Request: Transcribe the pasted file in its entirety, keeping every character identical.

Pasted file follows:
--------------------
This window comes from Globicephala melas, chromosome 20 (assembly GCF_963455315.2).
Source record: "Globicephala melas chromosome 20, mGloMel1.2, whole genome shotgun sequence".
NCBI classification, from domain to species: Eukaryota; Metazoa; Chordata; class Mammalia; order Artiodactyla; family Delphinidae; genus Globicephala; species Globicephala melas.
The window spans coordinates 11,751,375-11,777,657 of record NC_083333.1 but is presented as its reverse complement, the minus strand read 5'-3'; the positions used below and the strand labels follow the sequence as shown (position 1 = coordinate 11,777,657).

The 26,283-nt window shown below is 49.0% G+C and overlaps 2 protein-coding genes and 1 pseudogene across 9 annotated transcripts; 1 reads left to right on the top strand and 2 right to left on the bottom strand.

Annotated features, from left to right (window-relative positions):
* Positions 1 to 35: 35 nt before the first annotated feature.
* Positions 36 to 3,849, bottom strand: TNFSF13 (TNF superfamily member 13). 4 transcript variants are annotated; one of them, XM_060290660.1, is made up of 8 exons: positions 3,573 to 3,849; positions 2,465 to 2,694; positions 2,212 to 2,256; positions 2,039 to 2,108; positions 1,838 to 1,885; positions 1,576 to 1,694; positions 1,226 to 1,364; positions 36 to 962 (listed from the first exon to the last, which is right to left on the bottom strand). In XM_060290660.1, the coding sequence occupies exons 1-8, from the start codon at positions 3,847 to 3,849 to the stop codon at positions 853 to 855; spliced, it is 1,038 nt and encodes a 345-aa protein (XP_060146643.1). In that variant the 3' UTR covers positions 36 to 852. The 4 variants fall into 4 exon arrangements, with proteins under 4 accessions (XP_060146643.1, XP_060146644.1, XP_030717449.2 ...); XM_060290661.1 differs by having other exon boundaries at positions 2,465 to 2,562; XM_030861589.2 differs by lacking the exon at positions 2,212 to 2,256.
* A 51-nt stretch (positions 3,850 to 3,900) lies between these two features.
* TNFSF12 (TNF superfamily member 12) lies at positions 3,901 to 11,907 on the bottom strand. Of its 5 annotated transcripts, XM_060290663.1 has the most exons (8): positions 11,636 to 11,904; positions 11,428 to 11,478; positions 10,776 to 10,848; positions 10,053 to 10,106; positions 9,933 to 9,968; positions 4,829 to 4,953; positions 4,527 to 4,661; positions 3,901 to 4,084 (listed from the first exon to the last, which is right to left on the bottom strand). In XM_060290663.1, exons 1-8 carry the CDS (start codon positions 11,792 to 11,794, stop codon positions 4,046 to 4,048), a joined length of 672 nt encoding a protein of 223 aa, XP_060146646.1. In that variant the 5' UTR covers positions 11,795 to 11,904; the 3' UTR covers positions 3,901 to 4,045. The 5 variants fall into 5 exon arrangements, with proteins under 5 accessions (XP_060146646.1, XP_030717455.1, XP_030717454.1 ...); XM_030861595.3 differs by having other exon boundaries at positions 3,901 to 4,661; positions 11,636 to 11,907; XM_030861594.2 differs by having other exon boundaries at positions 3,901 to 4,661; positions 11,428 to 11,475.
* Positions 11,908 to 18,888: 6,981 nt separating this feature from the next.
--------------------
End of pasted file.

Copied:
This window comes from Globicephala melas, chromosome 20 (assembly GCF_963455315.2).
Source record: "Globicephala melas chromosome 20, mGloMel1.2, whole genome shotgun sequence".
NCBI classification, from domain to species: Eukaryota; Metazoa; Chordata; class Mammalia; order Artiodactyla; family Delphinidae; genus Globicephala; species Globicephala melas.
The window spans coordinates 11,751,375-11,777,657 of record NC_083333.1 but is presented as its reverse complement, the minus strand read 5'-3'; the positions used below and the strand labels follow the sequence as shown (position 1 = coordinate 11,777,657).

The 26,283-nt window shown below is 49.0% G+C and overlaps 2 protein-coding genes and 1 pseudogene across 9 annotated transcripts; 1 reads left to right on the top strand and 2 right to left on the bottom strand.

Annotated features, from left to right (window-relative positions):
* Positions 1 to 35: 35 nt before the first annotated feature.
* Positions 36 to 3,849, bottom strand: TNFSF13 (TNF superfamily member 13). 4 transcript variants are annotated; one of them, XM_060290660.1, is made up of 8 exons: positions 3,573 to 3,849; positions 2,465 to 2,694; positions 2,212 to 2,256; positions 2,039 to 2,108; positions 1,838 to 1,885; positions 1,576 to 1,694; positions 1,226 to 1,364; positions 36 to 962 (listed from the first exon to the last, which is right to left on the bottom strand). In XM_060290660.1, the coding sequence occupies exons 1-8, from the start codon at positions 3,847 to 3,849 to the stop codon at positions 853 to 855; spliced, it is 1,038 nt and encodes a 345-aa protein (XP_060146643.1). In that variant the 3' UTR covers positions 36 to 852. The 4 variants fall into 4 exon arrangements, with proteins under 4 accessions (XP_060146643.1, XP_060146644.1, XP_030717449.2 ...); XM_060290661.1 differs by having other exon boundaries at positions 2,465 to 2,562; XM_030861589.2 differs by lacking the exon at positions 2,212 to 2,256.
* A 51-nt stretch (positions 3,850 to 3,900) lies between these two features.
* TNFSF12 (TNF superfamily member 12) lies at positions 3,901 to 11,907 on the bottom strand. Of its 5 annotated transcripts, XM_060290663.1 has the most exons (8): positions 11,636 to 11,904; positions 11,428 to 11,478; positions 10,776 to 10,848; positions 10,053 to 10,106; positions 9,933 to 9,968; positions 4,829 to 4,953; positions 4,527 to 4,661; positions 3,901 to 4,084 (listed from the first exon to the last, which is right to left on the bottom strand). In XM_060290663.1, exons 1-8 carry the CDS (start codon positions 11,792 to 11,794, stop codon positions 4,046 to 4,048), a joined length of 672 nt encoding a protein of 223 aa, XP_060146646.1. In that variant the 5' UTR covers positions 11,795 to 11,904; the 3' UTR covers positions 3,901 to 4,045. The 5 variants fall into 5 exon arrangements, with proteins under 5 accessions (XP_060146646.1, XP_030717455.1, XP_030717454.1 ...); XM_030861595.3 differs by having other exon boundaries at positions 3,901 to 4,661; positions 11,636 to 11,907; XM_030861594.2 differs by having other exon boundaries at positions 3,901 to 4,661; positions 11,428 to 11,475.
* Positions 11,908 to 18,888: 6,981 nt separating this feature from the next.